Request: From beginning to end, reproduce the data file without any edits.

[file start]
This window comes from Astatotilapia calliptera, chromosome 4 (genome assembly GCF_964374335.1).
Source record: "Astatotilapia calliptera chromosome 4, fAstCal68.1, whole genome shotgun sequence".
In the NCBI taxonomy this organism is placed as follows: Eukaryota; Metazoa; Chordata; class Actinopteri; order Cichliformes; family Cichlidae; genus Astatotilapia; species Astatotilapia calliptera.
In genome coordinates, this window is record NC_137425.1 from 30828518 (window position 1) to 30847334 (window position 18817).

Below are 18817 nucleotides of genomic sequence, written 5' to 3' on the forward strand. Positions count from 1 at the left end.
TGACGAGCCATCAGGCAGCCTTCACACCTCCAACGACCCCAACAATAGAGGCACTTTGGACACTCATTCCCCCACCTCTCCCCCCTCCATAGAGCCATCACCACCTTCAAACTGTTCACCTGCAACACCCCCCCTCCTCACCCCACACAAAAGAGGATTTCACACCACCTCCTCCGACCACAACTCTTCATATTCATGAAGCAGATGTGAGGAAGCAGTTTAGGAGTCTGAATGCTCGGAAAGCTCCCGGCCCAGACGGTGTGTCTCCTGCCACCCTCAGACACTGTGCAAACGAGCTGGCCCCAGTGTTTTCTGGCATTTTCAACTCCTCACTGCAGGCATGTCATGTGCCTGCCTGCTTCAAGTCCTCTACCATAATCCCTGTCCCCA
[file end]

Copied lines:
This window comes from Astatotilapia calliptera, chromosome 4 (genome assembly GCF_964374335.1).
Source record: "Astatotilapia calliptera chromosome 4, fAstCal68.1, whole genome shotgun sequence".
In the NCBI taxonomy this organism is placed as follows: Eukaryota; Metazoa; Chordata; class Actinopteri; order Cichliformes; family Cichlidae; genus Astatotilapia; species Astatotilapia calliptera.
In genome coordinates, this window is record NC_137425.1 from 30828518 (window position 1) to 30847334 (window position 18817).

Below are 18817 nucleotides of genomic sequence, written 5' to 3' on the forward strand. Positions count from 1 at the left end.
TGACGAGCCATCAGGCAGCCTTCACACCTCCAACGACCCCAACAATAGAGGCACTTTGGACACTCATTCCCCCACCTCTCCCCCCTCCATAGAGCCATCACCACCTTCAAACTGTTCACCTGCAACACCCCCCCTCCTCACCCCACACAAAAGAGGATTTCACACCACCTCCTCCGACCACAACTCTTCATATTCATGAAGCAGATGTGAGGAAGCAGTTTAGGAGTCTGAATGCTCGGAAAGCTCCCGGCCCAGACGGTGTGTCTCCTGCCACCCTCAGACACTGTGCAAACGAGCTGGCCCCAGTGTTTTCTGGCATTTTCAACTCCTCACTGCAGGCATGTCATGTGCCTGCCTGCTTCAAGTCCTCTACCATAATCCCTGTCCCCA